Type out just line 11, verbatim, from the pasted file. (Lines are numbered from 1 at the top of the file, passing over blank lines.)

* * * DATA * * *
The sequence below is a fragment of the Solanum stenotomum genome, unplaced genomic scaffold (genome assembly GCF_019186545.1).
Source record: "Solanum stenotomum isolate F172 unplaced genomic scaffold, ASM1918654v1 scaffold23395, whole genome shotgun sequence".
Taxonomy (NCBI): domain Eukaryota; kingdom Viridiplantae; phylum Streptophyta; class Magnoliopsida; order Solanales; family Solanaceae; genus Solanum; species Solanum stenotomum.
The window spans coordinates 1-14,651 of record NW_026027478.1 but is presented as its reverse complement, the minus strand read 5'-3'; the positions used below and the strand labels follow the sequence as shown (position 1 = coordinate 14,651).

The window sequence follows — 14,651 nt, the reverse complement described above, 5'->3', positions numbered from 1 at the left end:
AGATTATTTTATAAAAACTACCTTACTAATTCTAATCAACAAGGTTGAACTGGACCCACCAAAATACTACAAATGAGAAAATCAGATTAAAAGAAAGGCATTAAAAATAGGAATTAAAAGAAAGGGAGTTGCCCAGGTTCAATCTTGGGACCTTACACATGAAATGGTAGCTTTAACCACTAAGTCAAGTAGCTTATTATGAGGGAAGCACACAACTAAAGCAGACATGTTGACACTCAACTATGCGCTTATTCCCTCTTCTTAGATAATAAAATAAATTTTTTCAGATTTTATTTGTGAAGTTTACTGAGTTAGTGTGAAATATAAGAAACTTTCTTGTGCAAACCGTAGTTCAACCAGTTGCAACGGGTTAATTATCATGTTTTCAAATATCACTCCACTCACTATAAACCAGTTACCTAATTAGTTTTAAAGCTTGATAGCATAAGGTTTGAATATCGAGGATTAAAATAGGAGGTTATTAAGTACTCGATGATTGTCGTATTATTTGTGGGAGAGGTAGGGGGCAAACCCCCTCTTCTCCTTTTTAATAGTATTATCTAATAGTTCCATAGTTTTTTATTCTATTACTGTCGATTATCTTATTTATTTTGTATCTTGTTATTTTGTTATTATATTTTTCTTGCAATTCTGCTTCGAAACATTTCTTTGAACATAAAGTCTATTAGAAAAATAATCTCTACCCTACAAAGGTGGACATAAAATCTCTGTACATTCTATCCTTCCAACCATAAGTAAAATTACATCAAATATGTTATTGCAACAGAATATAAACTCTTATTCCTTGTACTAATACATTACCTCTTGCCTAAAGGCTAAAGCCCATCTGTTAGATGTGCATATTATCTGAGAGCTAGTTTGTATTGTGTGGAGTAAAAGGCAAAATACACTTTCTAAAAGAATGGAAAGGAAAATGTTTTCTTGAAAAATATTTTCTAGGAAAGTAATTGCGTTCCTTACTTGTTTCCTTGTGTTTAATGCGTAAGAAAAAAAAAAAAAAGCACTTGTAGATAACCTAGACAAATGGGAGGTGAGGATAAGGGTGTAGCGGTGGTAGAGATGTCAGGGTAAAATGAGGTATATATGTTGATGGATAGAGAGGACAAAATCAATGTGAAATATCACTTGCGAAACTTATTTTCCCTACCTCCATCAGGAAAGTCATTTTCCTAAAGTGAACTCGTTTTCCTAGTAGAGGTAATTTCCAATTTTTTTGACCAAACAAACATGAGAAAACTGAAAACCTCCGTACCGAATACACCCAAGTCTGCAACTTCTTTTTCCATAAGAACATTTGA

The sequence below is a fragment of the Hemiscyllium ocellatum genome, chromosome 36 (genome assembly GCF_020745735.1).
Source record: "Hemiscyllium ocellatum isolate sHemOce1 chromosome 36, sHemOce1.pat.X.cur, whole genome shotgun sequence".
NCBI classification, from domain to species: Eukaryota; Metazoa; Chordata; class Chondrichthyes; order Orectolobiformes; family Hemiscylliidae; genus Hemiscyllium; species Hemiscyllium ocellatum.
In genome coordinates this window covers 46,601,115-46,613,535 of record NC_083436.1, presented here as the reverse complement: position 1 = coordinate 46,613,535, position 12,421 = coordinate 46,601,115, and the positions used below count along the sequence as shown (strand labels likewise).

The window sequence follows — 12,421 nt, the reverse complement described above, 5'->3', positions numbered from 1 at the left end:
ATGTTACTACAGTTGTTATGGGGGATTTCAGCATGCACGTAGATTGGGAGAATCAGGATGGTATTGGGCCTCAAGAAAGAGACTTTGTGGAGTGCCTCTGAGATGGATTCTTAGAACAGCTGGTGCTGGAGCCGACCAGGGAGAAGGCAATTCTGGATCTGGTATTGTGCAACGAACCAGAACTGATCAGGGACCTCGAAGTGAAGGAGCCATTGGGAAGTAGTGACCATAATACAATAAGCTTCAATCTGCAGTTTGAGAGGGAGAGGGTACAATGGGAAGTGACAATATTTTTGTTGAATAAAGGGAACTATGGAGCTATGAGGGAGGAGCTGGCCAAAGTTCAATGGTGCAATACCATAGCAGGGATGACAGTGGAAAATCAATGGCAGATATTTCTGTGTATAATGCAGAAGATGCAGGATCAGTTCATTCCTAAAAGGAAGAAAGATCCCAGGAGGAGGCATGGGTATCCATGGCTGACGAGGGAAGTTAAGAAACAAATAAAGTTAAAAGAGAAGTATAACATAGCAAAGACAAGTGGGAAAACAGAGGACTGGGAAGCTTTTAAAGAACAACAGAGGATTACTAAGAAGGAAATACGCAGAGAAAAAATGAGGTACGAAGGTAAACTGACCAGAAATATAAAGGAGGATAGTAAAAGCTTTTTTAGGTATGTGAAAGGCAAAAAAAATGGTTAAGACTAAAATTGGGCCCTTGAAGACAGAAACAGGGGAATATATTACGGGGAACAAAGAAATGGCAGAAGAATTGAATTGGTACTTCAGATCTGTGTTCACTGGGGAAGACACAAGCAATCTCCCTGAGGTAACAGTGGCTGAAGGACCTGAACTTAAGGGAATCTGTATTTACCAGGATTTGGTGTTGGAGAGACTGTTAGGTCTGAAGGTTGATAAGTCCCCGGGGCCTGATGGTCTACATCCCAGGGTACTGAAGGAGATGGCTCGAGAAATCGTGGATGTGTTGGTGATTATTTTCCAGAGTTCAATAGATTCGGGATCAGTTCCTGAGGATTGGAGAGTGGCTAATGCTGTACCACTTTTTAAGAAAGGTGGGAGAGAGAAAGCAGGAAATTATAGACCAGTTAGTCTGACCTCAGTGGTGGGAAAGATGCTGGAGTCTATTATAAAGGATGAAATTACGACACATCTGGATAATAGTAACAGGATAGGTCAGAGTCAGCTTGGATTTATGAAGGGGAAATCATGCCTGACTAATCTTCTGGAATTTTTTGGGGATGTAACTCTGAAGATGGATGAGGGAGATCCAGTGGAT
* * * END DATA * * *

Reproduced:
The window sequence follows — 12,421 nt, the reverse complement described above, 5'->3', positions numbered from 1 at the left end: